Background Differences in the pathogenesis between primary pulmonary hypertension (PpHTN) and secondary pulmonary hypertension (SpHTN) suggest autoimmunity plays a pivotal role in the latter. Connective tissue diseases (CTD) are the most common type of autoimmune disorders to present with SpHTN and it is considered the leading cause of death in these patients. There are primarily three classes of drugs for treatment of pulmonary arterial hypertension: prostacyclins (PC), endothelin receptor antagonists (ERA’s) and phosphodiesterase (PDE-5) inhibitors. In general, cost and patient/physician preference is what mandates the choice of drug which is due to the lack of evidence comparing these drugs to one another.
Objectives To perform a network meta-analysis among these classes of drugs, using placebo group as common comparator, to determine whether differences exist among them and whether one class is more suitable for PpHTN versus SpHTN.
Methods Studies were extracted from a computerized literature search of MEDLINE and EMBASE of all relevant RCT’s. 28 RCT’s, including 4,542 patients, were identified. 2766 patients were diagnosed with PpHTN while 1766 had SpHTN - the cause was almost always related to some form of CTD. Four outcomes were of interest: mortality, clinical worsening (CW), 6 minute walking distance (6-MWD) and adverse events leading to premature study discontinuation(AE). For each outcome, a fixed-effects meta-analysis was employed to compare each class of drugs to placebo. A mixed-treatment comparisons analysis was then used to compare each of these classes to one another indirectly. Calculation of the probability that each treatment is best was implemented using the Bayesian Markov chain Monte Carlo method.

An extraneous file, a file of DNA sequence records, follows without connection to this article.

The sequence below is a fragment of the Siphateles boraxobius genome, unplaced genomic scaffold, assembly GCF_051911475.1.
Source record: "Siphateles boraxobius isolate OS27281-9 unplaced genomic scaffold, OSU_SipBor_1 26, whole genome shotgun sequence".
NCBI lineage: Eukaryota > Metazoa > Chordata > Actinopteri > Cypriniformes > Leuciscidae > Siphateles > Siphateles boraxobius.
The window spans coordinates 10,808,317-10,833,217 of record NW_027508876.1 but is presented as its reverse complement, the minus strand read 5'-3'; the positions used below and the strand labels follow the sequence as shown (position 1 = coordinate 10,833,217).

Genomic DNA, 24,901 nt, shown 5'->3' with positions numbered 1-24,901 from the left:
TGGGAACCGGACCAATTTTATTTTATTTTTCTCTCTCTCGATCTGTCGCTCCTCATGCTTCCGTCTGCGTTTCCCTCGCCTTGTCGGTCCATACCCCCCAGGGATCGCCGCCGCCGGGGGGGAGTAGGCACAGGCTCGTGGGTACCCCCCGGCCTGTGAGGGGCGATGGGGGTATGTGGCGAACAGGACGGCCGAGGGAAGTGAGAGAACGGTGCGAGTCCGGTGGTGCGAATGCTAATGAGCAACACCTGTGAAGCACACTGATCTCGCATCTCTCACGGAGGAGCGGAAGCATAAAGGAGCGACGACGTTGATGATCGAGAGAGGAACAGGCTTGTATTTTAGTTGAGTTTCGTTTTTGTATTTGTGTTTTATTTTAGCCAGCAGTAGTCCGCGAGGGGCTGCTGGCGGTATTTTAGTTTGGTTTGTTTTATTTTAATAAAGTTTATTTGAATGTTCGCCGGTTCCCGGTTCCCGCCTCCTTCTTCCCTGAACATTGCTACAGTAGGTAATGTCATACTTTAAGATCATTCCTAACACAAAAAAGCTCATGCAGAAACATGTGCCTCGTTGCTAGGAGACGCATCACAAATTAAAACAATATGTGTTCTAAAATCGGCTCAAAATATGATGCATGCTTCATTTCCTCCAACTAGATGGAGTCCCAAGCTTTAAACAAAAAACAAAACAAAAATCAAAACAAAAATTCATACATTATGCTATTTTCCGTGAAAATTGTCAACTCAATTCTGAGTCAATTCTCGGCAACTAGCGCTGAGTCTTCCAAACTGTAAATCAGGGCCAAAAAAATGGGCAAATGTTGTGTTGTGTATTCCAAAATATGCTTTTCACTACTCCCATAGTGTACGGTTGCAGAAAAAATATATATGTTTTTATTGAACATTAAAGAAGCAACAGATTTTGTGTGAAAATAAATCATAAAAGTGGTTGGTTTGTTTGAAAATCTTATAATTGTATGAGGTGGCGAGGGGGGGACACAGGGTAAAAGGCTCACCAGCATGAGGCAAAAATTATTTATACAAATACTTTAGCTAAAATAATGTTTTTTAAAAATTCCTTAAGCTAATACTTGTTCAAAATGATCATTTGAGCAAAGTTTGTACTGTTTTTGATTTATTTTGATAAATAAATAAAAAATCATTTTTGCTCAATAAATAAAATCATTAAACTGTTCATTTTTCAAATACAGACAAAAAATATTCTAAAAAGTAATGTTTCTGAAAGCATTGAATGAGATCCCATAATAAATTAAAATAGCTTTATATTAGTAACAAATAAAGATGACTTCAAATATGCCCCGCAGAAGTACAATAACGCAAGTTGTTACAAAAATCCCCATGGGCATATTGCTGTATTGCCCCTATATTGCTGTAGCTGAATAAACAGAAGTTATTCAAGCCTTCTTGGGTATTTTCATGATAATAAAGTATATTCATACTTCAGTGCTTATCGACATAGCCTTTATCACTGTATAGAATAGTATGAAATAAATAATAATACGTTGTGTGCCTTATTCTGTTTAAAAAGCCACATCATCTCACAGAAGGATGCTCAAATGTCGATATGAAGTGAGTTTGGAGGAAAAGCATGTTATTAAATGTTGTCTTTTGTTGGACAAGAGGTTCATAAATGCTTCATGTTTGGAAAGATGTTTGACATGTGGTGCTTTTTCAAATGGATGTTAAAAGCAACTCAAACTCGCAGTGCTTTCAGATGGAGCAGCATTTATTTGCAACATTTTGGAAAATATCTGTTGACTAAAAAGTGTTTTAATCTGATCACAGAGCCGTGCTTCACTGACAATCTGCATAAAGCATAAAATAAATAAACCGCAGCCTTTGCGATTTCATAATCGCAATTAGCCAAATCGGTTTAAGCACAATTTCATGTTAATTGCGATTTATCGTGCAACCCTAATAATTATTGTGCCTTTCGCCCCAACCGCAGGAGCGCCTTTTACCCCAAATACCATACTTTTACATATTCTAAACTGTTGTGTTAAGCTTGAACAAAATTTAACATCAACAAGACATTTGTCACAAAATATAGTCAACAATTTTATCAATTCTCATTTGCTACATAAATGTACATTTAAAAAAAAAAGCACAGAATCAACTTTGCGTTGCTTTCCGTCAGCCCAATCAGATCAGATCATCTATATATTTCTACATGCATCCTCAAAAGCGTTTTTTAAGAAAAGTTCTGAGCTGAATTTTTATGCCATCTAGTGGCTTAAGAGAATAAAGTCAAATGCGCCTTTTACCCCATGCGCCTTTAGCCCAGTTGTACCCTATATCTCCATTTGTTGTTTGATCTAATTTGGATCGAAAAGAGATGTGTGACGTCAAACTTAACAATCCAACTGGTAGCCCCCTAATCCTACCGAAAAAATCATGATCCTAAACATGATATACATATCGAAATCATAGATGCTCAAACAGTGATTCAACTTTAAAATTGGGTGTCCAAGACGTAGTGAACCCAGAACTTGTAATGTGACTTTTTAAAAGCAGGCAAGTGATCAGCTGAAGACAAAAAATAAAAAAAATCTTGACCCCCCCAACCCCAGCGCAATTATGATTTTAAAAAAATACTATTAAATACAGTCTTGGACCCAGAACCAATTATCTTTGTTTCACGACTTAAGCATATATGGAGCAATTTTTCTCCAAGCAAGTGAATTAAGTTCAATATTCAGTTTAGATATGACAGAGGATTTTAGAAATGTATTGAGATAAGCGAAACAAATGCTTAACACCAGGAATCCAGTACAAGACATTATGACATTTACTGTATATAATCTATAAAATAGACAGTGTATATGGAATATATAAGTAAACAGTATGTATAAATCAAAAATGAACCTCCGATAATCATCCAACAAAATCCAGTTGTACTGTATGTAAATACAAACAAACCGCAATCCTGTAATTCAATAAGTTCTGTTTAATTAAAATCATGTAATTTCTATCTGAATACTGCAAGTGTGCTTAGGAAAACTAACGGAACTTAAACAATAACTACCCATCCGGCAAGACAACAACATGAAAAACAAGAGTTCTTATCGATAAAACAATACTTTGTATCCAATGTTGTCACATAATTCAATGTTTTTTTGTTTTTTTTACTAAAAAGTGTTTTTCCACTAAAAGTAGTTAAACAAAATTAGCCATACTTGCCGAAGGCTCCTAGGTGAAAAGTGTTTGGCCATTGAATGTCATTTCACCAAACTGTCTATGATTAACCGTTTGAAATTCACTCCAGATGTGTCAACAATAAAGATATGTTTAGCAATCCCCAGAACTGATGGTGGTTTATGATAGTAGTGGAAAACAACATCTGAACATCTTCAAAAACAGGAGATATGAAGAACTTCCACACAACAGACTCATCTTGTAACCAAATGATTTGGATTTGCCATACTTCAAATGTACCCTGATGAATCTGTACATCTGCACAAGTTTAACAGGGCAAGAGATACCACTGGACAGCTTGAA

Results In an indirect comparison of PC to PDE-5 inhibitors in patients with PpHTN, those taking PC had a statistically significant decreased risk of mortality (RR 0.10, 95% CI 0.01 – 0.74) – this is in marked contrast to the overall mortality analysis which shows no mortality difference between these two. A similar degree of benefit from PC among patients with PpHTN does not extend to additional clinical outcomes like CW or 6-MWD. Conversely, PC are far more likely than the other two classes to cause an AE (and a similar degree of difference exists between PpHTN and SpHTN). By ranking probability, in patients with PpHTN, PC have the highest probability of being the optimal regimen to reduce mortality (83%). By ranking probability, in patients with SpHTN, ERA´s have a 56% and 80% probability of being the most likely treatment regimen to reduce mortality and CW, respectively. The degree of incoherence (measuring how closely the network fits together) was low for all outcomes.
Conclusions PC seem to be associated with mortality benefits in PpHTN compared to SpHTN, these benefits do not extend to additional outcomes likely because the drug is difficult to tolerate (and so it may extend life without increasing quality of life). Conversely, ERA´s seem to be the ideal class for patients with SpHTN. More studies are needed among specifically patients with either PpHTN or SpHTN to better determine whether differences in the etiology of pulmonary hypertension require different treatment strategies.
Disclosure of Interest: None Declared